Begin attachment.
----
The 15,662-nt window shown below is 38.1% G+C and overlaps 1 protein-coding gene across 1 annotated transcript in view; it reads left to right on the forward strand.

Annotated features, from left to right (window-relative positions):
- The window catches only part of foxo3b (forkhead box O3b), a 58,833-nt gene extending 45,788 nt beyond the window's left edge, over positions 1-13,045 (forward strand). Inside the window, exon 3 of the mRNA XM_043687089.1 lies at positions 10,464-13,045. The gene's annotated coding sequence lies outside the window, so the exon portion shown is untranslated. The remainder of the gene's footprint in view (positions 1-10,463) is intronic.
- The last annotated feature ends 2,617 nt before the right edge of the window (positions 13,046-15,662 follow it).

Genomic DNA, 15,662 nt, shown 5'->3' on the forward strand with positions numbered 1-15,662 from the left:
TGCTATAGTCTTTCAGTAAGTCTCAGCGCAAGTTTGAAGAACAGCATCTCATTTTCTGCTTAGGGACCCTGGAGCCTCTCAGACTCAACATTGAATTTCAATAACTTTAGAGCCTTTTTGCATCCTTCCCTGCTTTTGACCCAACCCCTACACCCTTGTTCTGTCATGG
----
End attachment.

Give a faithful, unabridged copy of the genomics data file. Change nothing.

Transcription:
The 15,662-nt window shown below is 38.1% G+C and overlaps 1 protein-coding gene across 1 annotated transcript in view; it reads left to right on the forward strand.

Annotated features, from left to right (window-relative positions):
- The window catches only part of foxo3b (forkhead box O3b), a 58,833-nt gene extending 45,788 nt beyond the window's left edge, over positions 1-13,045 (forward strand). Inside the window, exon 3 of the mRNA XM_043687089.1 lies at positions 10,464-13,045. The gene's annotated coding sequence lies outside the window, so the exon portion shown is untranslated. The remainder of the gene's footprint in view (positions 1-10,463) is intronic.
- The last annotated feature ends 2,617 nt before the right edge of the window (positions 13,046-15,662 follow it).

Genomic DNA, 15,662 nt, shown 5'->3' on the forward strand with positions numbered 1-15,662 from the left:
TGCTATAGTCTTTCAGTAAGTCTCAGCGCAAGTTTGAAGAACAGCATCTCATTTTCTGCTTAGGGACCCTGGAGCCTCTCAGACTCAACATTGAATTTCAATAACTTTAGAGCCTTTTTGCATCCTTCCCTGCTTTTGACCCAACCCCTACACCCTTGTTCTGTCATGG